The Theological and Spiritual Foundations of the Return to the Icon.

The split with Metropolitan Eulogius

       Towards the end of the twenties, the Russian Church was in a particularly delicate and difficult situation.

       « When Patriarch Tikhon died in April 1925, the Church was only beginning to recover from several years of terror, during which thousands of clergymen and lay people were killed. Yet physical persecutions could not slow down the spiritual recovery of the Church, who for the first time in four hundred years, was freed from all secular or governmental obligations. (…). Despite the continual support the regime was giving to Renovators and sects, (…), the sufferings endured by the Church enabled her win national support at an unprecedented level. »(28)

       However, "the Church was virtually outlawed". Nearly half of its bishops were arrested or deported; those who were not could not run their dioceses, where schisms were raging: the "Living Church", the "Renovation Church", the Josephians, Gregorians, "Genuine Orthodox Christians" and the "Real Orthodox Church", and so on… the most dangerous one, the Synod of the "Renovation Church" was legalised and backed by the government, to which it strived to adapt. Legalising the Church was the first task that the Patriarch absolutely had to fulfil ".(29)

       This legalisation demanded that "relations between the Church and the State under the new conditions be clarified". This was not possible as long as the secular authorities had every reason to see the Church as an enemy: did she not rise up against the State whenever she could, that is to say, from outside the country? When the blockade and the famine were raging, did she not attempt to prevent the Soviet government from being recognised by Western States? In this way, the clergy and the bishops outside the country, bearing no personal responsibility for their political activity, made the Russian Church pay a high price for her "freedom. » (30)

       « Metropolitan Piotr of Kroutitsy, the guardian of the patriarchal throne after Patriarch Tikhon's death, having been deported, the administration was taken on by his substitute, Mgr. Sergius, Metropolitan of Nizhni Novgorod, who was also arrested for several months (…). In order to defend the Church and define clear limits for the domain of the church by separating it from the political one, Metropolitan Sergius and the Patriarchal Synod (following Patriarch Tikhon's example), directed to Metropolitan Eulogius a decree, dated 14th July 1927, the first paragraph of which asked the bishops and the clergy to give him a personal written commitment not to allow anything "in public activity and especially in church activity that could be taken for an expression of disloyalty towards the Soviet government. »(31)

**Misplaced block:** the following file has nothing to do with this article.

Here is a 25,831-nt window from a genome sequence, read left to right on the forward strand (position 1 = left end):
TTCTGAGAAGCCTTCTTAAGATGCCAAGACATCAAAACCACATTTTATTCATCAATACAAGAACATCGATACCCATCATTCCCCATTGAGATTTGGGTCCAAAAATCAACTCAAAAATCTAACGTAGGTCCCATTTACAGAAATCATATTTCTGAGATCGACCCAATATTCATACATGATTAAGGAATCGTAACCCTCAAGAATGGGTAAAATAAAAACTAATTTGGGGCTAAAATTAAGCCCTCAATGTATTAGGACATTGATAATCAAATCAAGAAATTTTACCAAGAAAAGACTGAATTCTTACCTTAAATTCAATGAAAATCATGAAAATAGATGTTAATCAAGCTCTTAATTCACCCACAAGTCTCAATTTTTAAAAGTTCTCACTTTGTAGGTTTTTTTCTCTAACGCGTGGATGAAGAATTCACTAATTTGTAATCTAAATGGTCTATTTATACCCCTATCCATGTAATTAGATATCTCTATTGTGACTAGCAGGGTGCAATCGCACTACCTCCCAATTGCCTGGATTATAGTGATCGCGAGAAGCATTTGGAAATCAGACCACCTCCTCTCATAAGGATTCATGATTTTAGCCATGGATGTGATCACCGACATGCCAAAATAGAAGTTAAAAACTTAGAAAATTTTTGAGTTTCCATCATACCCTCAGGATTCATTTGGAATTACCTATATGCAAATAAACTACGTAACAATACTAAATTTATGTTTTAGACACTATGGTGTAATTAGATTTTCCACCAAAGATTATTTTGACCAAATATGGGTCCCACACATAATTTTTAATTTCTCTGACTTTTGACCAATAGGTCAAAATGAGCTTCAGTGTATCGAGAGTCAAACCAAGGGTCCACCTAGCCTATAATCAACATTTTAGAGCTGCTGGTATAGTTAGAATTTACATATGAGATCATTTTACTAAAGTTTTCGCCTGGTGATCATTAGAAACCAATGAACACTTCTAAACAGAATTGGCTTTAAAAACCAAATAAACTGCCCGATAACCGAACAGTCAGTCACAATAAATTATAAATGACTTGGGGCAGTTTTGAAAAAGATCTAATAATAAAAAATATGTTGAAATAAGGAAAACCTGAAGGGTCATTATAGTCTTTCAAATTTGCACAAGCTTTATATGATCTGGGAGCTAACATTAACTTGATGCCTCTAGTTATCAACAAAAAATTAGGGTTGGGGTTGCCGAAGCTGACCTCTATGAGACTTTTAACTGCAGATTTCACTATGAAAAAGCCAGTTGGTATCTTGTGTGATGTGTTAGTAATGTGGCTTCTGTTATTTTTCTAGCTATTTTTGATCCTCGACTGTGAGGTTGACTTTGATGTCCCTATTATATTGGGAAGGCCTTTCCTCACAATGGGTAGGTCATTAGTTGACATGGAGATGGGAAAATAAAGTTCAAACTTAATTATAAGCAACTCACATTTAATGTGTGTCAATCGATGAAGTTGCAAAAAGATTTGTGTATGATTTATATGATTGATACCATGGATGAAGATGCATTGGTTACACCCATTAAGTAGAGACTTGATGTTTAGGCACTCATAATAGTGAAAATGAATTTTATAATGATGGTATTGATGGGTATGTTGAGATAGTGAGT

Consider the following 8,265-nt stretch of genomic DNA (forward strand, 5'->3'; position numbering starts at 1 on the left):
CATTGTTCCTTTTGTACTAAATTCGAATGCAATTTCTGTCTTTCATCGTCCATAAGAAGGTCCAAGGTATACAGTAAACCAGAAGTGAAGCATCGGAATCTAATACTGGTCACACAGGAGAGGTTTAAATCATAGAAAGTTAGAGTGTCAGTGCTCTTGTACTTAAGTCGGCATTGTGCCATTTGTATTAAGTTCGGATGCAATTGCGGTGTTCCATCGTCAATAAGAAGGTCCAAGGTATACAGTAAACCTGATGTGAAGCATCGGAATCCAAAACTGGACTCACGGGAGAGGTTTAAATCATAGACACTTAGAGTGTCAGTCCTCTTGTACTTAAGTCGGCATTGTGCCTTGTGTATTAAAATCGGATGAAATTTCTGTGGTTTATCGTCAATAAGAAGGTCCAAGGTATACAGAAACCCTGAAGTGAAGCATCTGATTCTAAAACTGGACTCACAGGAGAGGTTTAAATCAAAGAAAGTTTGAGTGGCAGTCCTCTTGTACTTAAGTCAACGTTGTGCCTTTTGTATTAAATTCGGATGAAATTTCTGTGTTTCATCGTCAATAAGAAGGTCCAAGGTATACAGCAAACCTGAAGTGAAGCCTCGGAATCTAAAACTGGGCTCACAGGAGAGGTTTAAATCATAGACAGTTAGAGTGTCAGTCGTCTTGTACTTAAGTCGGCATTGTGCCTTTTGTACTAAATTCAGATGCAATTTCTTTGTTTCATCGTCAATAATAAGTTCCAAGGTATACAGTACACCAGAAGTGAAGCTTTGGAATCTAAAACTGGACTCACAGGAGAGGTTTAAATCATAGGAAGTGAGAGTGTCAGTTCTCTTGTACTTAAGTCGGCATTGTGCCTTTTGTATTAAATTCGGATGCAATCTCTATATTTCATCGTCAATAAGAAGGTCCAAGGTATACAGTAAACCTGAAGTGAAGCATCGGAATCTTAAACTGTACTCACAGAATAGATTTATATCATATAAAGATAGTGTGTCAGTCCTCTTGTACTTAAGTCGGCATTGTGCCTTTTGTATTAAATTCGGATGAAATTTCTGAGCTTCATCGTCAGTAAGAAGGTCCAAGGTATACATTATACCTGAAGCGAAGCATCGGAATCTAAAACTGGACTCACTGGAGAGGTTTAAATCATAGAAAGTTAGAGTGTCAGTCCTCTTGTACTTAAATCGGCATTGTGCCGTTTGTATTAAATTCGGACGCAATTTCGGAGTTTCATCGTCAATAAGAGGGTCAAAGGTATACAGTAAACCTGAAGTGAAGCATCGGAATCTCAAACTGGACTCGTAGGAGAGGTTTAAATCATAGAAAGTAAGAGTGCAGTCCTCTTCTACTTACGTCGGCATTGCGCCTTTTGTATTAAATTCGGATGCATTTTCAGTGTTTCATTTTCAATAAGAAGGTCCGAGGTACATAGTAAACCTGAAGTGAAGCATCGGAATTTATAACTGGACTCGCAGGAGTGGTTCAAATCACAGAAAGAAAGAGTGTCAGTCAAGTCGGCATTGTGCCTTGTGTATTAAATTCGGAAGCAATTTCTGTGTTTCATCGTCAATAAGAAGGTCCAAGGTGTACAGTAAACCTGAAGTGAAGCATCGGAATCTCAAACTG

Metroplitan EulogiusMetropolitan Eulogius made public this decree in the « Tserkowny Vestnik (32)» as well as in a sermon pronounced on the subject, in which he « asked (them) to remain firmly united with Metropolitan Sergius and refrain from judging him: "You can remember how, a short time ago, one judged the late Patriarch Tikhon (…); be careful not to judge Metropolitan Sergius too soon (…). It is very important - I would say more than that - it is indispensable for us to preserve our unity with our Mother, the Russian Church. (…) Only whithin her saving role can our church life develop normally, only in this unity can we find irreplaceable moral backing in all our trials (...). If our hierarchical leader tells us that political demonstrations of the clergy outside the country are doing incalculable harm to the Mother Church, that she is paying for them and is suffering, (…), then we certainly must renounce these demonstrations because of our love for her so that we are not an impediment to her, especially in this difficult, decisive moment, when she is beginning to organise herself. (…) If Metropolitan Sergius's cause comes from men, it will be destroyed; but if it comes from God, (…), do not run the risk of having struggled against God (Acts, 5, 38-39). The Lord will show it to us soon ».(33)

       The future Archimandrite Sergius, who was then Kyrill Schevich, wrote in October 1929: " The main weapon in the struggle against the Church is to accuse her of being disloyal and of participating in the political struggle against the present authorities. This accusation could be really harmful to the Church if she insisted on her political rejection of this governement, publicly declared that she still would not recognise it and encouraged the faithful to political opposition. Then the Bolsheviks could more easily destroy religious life and deprive people of all pastoral protection, hence reinforcing the process of estrangement from their Fathers' faith, pushing them towards atheism or sects, which, from the beginning of the revolution, were better able to adapt to the new conditions of life. (…) The wise leaders [of the Church], who were capable of sacrificing themselves, with Patriarch Tikhon in the lead, found enough spiritual force to renounce what was dear and usual to them. They had the courage to refuse to take a political stance and to pull the Church out of the troubled waters of ideological passions.

       « Patriarch Tikhon and his successors who, in spite of temptations, managed to save the Orthodox Church from political life and define a new, purely religious position, have by doing so deprived the enemies of the Church of their most powerful weapon - the possibility of fighting the Church as a political organisation. ».(34)